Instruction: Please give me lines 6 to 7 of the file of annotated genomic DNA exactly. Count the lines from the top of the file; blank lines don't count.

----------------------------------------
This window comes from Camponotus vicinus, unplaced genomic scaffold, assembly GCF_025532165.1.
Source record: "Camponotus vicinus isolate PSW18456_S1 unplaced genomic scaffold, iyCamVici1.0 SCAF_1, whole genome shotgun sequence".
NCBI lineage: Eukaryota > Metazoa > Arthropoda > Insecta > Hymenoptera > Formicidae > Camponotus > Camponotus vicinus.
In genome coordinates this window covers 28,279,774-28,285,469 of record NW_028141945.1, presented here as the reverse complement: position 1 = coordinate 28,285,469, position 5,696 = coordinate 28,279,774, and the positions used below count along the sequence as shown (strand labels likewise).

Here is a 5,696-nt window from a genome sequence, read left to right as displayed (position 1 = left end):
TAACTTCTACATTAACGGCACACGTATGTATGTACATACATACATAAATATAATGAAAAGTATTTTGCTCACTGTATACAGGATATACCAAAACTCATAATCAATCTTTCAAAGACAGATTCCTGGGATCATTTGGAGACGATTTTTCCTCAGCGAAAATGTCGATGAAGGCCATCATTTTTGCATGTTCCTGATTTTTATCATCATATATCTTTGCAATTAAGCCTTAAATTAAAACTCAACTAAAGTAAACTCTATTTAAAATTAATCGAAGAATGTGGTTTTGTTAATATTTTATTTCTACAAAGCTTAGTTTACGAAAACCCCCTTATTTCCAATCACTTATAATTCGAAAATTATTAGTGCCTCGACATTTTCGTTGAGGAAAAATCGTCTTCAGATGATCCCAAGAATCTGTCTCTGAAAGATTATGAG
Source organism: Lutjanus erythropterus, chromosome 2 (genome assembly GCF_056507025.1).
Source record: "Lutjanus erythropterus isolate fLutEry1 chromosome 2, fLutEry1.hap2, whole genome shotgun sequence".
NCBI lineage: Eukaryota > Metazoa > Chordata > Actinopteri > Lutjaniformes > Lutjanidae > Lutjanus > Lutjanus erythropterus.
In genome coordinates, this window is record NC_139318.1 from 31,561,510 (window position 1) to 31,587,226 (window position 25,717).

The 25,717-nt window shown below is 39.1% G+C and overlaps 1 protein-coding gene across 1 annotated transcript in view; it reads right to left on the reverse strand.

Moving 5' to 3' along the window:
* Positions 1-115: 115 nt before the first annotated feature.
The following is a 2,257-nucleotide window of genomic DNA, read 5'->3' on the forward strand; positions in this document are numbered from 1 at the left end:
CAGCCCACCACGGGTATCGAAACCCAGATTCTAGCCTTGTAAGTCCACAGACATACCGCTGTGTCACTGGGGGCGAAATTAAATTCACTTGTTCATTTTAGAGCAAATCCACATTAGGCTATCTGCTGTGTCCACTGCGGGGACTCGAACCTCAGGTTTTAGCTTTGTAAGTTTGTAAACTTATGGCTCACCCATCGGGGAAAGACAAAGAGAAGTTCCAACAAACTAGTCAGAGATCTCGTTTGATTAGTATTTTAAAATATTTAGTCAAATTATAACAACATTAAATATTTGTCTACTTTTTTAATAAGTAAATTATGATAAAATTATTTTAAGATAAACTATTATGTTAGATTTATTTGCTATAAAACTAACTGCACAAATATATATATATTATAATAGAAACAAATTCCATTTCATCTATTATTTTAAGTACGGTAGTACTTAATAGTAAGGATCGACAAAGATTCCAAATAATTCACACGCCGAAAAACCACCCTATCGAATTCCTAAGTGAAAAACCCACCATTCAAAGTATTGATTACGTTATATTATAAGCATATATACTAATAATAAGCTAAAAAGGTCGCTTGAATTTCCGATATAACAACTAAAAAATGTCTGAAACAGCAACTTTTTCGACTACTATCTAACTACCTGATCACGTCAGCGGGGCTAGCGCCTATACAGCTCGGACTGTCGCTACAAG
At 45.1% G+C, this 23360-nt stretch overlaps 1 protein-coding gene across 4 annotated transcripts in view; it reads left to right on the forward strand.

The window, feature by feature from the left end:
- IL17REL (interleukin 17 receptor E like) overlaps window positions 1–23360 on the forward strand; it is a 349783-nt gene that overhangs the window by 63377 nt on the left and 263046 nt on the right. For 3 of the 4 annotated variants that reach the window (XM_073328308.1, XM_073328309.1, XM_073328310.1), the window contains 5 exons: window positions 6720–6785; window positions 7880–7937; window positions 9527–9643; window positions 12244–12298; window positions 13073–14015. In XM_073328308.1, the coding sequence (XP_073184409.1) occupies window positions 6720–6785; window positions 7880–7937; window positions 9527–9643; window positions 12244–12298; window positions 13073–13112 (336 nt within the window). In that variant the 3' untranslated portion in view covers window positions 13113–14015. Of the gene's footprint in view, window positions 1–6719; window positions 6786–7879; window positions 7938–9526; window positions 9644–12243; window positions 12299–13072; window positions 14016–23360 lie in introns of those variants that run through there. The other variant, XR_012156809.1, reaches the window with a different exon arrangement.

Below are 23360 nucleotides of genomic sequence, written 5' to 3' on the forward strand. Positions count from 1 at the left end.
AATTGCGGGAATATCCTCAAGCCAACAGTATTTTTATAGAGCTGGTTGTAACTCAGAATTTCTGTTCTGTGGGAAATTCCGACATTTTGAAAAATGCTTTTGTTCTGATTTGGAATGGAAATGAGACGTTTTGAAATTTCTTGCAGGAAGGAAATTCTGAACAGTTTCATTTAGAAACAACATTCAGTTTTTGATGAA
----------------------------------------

TAACTTCTACATTAACGGCACACGTATGTATGTACATACATACATAAATATAATGAAAAGTATTTTGCTCACTGTATACAGGATATACCAAAACTCATAATCAATCTTTCAAAGACAGATTCCTGGGATCATTTGGAGACGATTTTTCCTCAGCGAAAATGTCGATGAAGGCCATCATTTTTGCATGTTCCTGATTTTTATCATCATATATCTTTGCAATTAAGCCTTAAATTAAAACTCAACTAAAGTAAACTCTATTTAAAATTAATCGAAGAATGTGGTTTTGTTAATATTTTATTTCTACAAAGCTTAGTTTACGAAAACCCCCTTATTTCCAATCACTTATAATTCGAAAATTATTAGTGCCTCGACATTTTCGTTGAGGAAAAATCGTCTTCAGATGATCCCAAGAATCTGTCTCTGAAAGATTATGAG
Source organism: Lutjanus erythropterus, chromosome 2 (genome assembly GCF_056507025.1).